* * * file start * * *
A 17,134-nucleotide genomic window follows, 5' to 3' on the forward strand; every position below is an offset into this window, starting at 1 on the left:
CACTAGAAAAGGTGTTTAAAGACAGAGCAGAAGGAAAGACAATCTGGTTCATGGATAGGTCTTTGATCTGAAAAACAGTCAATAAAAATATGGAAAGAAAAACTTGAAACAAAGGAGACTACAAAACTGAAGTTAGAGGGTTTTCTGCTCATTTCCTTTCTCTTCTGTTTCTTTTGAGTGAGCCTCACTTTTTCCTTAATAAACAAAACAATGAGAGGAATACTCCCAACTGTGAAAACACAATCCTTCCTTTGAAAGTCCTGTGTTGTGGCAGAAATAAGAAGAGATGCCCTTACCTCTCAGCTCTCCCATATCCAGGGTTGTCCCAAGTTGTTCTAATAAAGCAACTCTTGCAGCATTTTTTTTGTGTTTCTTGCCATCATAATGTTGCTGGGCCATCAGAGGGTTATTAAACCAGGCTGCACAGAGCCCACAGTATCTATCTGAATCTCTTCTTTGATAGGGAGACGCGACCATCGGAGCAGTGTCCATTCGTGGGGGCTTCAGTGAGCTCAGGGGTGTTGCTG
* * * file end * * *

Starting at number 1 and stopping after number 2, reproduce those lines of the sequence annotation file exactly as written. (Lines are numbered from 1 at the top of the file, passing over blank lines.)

A 17,134-nucleotide genomic window follows, 5' to 3' on the forward strand; every position below is an offset into this window, starting at 1 on the left:
CACTAGAAAAGGTGTTTAAAGACAGAGCAGAAGGAAAGACAATCTGGTTCATGGATAGGTCTTTGATCTGAAAAACAGTCAATAAAAATATGGAAAGAAAAACTTGAAACAAAGGAGACTACAAAACTGAAGTTAGAGGGTTTTCTGCTCATTTCCTTTCTCTTCTGTTTCTTTTGAGTGAGCCTCACTTTTTCCTTAATAAACAAAACAATGAGAGGAATACTCCCAACTGTGAAAACACAATCCTTCCTTTGAAAGTCCTGTGTTGTGGCAGAAATAAGAAGAGATGCCCTTACCTCTCAGCTCTCCCATATCCAGGGTTGTCCCAAGTTGTTCTAATAAAGCAACTCTTGCAGCATTTTTTTTGTGTTTCTTGCCATCATAATGTTGCTGGGCCATCAGAGGGTTATTAAACCAGGCTGCACAGAGCCCACAGTATCTATCTGAATCTCTTCTTTGATAGGGAGACGCGACCATCGGAGCAGTGTCCATTCGTGGGGGCTTCAGTGAGCTCAGGGGTGTTGCTG